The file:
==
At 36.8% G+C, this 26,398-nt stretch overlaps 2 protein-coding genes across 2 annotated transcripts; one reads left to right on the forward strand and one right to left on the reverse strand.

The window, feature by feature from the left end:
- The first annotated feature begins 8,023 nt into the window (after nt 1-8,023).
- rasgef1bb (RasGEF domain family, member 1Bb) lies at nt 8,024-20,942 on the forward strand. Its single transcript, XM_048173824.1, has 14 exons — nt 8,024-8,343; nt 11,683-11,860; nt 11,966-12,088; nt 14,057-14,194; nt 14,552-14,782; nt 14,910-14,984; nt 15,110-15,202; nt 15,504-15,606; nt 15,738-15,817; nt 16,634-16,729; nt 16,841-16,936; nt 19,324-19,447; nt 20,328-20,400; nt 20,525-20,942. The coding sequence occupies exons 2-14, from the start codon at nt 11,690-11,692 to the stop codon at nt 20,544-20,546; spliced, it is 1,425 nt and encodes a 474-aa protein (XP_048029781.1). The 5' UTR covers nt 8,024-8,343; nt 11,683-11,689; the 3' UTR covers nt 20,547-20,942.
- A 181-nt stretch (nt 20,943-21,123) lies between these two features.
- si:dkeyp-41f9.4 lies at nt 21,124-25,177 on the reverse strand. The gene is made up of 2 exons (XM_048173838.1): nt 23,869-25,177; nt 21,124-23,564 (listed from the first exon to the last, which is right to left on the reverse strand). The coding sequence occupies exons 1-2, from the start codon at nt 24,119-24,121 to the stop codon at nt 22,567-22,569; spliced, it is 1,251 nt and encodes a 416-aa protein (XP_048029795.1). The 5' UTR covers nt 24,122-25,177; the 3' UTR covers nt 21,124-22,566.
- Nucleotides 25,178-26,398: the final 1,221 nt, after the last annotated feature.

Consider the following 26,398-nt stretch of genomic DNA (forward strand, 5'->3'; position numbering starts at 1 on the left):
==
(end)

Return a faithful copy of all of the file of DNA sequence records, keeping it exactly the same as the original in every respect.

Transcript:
At 36.8% G+C, this 26,398-nt stretch overlaps 2 protein-coding genes across 2 annotated transcripts; one reads left to right on the forward strand and one right to left on the reverse strand.

The window, feature by feature from the left end:
- The first annotated feature begins 8,023 nt into the window (after nt 1-8,023).
- rasgef1bb (RasGEF domain family, member 1Bb) lies at nt 8,024-20,942 on the forward strand. Its single transcript, XM_048173824.1, has 14 exons — nt 8,024-8,343; nt 11,683-11,860; nt 11,966-12,088; nt 14,057-14,194; nt 14,552-14,782; nt 14,910-14,984; nt 15,110-15,202; nt 15,504-15,606; nt 15,738-15,817; nt 16,634-16,729; nt 16,841-16,936; nt 19,324-19,447; nt 20,328-20,400; nt 20,525-20,942. The coding sequence occupies exons 2-14, from the start codon at nt 11,690-11,692 to the stop codon at nt 20,544-20,546; spliced, it is 1,425 nt and encodes a 474-aa protein (XP_048029781.1). The 5' UTR covers nt 8,024-8,343; nt 11,683-11,689; the 3' UTR covers nt 20,547-20,942.
- A 181-nt stretch (nt 20,943-21,123) lies between these two features.
- si:dkeyp-41f9.4 lies at nt 21,124-25,177 on the reverse strand. The gene is made up of 2 exons (XM_048173838.1): nt 23,869-25,177; nt 21,124-23,564 (listed from the first exon to the last, which is right to left on the reverse strand). The coding sequence occupies exons 1-2, from the start codon at nt 24,119-24,121 to the stop codon at nt 22,567-22,569; spliced, it is 1,251 nt and encodes a 416-aa protein (XP_048029795.1). The 5' UTR covers nt 24,122-25,177; the 3' UTR covers nt 21,124-22,566.
- Nucleotides 25,178-26,398: the final 1,221 nt, after the last annotated feature.

Consider the following 26,398-nt stretch of genomic DNA (forward strand, 5'->3'; position numbering starts at 1 on the left):